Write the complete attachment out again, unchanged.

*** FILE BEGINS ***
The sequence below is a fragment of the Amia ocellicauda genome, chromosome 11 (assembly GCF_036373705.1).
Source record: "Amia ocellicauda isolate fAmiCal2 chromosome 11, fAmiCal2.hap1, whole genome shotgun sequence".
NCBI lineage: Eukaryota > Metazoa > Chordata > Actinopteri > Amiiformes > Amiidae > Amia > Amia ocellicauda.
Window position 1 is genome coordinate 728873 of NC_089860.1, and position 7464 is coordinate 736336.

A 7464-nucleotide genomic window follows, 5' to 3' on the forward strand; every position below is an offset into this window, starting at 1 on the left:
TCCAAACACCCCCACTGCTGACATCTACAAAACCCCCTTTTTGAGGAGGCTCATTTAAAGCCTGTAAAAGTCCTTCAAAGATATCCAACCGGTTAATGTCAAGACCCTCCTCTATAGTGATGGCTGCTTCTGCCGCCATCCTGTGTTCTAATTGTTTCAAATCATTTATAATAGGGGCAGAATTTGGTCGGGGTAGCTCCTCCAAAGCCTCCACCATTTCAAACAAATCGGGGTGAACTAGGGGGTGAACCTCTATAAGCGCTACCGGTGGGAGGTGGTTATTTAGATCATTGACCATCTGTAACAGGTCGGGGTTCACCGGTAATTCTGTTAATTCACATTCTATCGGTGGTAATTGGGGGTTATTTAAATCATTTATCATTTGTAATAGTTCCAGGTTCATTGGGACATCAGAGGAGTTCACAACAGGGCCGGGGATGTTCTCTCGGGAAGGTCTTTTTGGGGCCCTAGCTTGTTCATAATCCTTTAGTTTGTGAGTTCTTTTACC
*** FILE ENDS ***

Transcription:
The sequence below is a fragment of the Amia ocellicauda genome, chromosome 11 (assembly GCF_036373705.1).
Source record: "Amia ocellicauda isolate fAmiCal2 chromosome 11, fAmiCal2.hap1, whole genome shotgun sequence".
NCBI lineage: Eukaryota > Metazoa > Chordata > Actinopteri > Amiiformes > Amiidae > Amia > Amia ocellicauda.
Window position 1 is genome coordinate 728873 of NC_089860.1, and position 7464 is coordinate 736336.

A 7464-nucleotide genomic window follows, 5' to 3' on the forward strand; every position below is an offset into this window, starting at 1 on the left:
TCCAAACACCCCCACTGCTGACATCTACAAAACCCCCTTTTTGAGGAGGCTCATTTAAAGCCTGTAAAAGTCCTTCAAAGATATCCAACCGGTTAATGTCAAGACCCTCCTCTATAGTGATGGCTGCTTCTGCCGCCATCCTGTGTTCTAATTGTTTCAAATCATTTATAATAGGGGCAGAATTTGGTCGGGGTAGCTCCTCCAAAGCCTCCACCATTTCAAACAAATCGGGGTGAACTAGGGGGTGAACCTCTATAAGCGCTACCGGTGGGAGGTGGTTATTTAGATCATTGACCATCTGTAACAGGTCGGGGTTCACCGGTAATTCTGTTAATTCACATTCTATCGGTGGTAATTGGGGGTTATTTAAATCATTTATCATTTGTAATAGTTCCAGGTTCATTGGGACATCAGAGGAGTTCACAACAGGGCCGGGGATGTTCTCTCGGGAAGGTCTTTTTGGGGCCCTAGCTTGTTCATAATCCTTTAGTTTGTGAGTTCTTTTACC